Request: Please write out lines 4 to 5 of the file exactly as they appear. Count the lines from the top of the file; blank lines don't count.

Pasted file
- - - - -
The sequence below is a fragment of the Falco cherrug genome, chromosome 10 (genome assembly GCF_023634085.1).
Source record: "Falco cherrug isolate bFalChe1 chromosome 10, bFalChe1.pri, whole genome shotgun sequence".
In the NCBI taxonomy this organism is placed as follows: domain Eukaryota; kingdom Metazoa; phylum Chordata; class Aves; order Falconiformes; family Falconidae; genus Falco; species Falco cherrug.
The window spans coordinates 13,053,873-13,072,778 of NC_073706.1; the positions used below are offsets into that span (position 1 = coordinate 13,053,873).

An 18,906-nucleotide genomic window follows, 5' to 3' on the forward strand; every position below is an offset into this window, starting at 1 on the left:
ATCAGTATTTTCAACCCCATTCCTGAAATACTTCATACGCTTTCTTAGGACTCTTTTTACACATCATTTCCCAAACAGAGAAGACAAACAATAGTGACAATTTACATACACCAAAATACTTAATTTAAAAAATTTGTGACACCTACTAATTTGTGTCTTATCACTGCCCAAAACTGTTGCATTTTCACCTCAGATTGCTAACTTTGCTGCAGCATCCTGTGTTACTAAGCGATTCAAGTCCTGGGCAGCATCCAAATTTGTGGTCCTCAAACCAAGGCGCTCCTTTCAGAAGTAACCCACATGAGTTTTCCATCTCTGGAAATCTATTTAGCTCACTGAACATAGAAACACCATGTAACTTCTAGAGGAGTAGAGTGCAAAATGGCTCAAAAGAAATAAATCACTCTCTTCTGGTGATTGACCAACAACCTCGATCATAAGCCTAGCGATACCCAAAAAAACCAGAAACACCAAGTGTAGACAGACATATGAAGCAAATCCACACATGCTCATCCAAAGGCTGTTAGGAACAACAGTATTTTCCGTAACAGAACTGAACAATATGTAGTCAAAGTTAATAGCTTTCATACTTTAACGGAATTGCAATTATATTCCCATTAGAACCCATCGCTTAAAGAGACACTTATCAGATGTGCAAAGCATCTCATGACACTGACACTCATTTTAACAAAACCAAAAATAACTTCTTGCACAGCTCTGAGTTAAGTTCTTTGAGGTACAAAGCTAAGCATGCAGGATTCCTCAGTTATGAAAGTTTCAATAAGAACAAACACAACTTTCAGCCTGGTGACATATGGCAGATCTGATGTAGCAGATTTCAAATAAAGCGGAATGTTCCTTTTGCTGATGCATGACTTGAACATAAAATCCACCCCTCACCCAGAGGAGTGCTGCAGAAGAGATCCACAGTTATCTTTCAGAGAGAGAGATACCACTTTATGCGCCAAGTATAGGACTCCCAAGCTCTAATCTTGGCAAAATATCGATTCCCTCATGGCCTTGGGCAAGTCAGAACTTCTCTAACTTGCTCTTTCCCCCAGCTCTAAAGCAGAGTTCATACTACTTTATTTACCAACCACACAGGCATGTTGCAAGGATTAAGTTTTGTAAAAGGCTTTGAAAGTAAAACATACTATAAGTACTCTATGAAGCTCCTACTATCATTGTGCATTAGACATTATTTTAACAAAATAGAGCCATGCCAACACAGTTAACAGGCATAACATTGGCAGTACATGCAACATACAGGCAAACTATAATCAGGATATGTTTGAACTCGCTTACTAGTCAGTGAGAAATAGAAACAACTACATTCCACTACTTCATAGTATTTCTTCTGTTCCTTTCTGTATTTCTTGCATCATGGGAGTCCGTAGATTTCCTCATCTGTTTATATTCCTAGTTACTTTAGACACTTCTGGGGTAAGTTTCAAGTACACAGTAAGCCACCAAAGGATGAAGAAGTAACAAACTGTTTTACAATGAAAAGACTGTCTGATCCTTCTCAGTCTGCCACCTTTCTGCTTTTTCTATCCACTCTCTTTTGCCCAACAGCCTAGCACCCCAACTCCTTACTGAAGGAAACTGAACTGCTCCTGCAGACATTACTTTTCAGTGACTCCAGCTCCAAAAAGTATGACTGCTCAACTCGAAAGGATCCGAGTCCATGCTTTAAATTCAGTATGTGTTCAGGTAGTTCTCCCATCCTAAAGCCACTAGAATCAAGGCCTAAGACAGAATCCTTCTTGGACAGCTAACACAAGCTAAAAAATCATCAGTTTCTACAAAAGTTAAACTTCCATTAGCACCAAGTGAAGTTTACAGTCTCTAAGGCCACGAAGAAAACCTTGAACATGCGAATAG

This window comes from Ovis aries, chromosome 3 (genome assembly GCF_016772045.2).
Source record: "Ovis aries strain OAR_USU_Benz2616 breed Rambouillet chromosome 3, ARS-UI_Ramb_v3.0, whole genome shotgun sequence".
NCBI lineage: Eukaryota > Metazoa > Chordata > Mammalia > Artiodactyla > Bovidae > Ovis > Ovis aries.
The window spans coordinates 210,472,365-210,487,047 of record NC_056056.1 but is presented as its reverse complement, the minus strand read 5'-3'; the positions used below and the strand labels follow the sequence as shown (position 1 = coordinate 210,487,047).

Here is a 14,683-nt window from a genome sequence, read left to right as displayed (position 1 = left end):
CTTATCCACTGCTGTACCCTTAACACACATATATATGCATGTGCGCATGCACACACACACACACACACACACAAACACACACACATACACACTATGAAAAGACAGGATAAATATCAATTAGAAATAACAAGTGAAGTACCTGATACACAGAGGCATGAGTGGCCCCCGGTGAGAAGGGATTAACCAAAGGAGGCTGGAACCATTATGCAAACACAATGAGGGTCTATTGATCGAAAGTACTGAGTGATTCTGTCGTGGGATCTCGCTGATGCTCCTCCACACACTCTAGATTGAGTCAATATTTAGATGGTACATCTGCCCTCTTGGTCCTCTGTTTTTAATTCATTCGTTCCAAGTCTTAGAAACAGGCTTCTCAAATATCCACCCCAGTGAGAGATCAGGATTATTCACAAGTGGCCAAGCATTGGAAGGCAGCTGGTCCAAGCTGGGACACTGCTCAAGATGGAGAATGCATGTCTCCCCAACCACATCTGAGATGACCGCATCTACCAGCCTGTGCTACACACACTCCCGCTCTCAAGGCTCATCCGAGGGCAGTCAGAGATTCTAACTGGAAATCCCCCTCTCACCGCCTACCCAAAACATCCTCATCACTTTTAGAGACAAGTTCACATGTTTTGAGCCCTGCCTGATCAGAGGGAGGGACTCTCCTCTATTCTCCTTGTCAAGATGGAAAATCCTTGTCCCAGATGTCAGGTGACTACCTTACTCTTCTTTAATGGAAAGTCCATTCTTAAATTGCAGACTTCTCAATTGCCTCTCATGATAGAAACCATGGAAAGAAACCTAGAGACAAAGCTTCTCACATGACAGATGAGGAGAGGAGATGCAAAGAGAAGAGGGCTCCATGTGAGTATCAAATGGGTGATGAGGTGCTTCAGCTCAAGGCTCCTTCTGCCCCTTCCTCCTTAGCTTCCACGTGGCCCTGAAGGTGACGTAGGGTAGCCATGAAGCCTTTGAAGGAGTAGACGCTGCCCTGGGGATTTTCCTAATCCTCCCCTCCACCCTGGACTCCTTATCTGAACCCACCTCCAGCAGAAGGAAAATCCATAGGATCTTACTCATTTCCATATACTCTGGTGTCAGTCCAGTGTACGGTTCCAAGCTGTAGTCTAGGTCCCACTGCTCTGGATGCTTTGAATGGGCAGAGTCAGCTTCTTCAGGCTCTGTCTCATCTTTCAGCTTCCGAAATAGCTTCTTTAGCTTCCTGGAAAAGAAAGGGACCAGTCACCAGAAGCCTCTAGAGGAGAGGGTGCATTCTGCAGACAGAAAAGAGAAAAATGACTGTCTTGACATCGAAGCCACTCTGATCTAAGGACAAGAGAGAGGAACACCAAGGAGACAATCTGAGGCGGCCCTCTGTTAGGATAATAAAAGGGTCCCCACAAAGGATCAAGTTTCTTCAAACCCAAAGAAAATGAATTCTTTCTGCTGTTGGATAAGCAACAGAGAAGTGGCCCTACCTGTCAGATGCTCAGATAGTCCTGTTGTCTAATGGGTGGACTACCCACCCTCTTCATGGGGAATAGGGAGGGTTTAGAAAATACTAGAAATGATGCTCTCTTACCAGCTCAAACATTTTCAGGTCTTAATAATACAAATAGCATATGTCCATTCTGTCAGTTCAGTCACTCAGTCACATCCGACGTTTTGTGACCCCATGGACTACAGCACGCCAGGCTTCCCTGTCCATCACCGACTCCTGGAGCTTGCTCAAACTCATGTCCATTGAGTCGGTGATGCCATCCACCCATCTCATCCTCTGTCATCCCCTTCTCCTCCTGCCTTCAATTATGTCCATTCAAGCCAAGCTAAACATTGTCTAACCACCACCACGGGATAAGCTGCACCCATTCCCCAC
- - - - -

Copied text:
The window spans coordinates 13,053,873-13,072,778 of NC_073706.1; the positions used below are offsets into that span (position 1 = coordinate 13,053,873).

An 18,906-nucleotide genomic window follows, 5' to 3' on the forward strand; every position below is an offset into this window, starting at 1 on the left: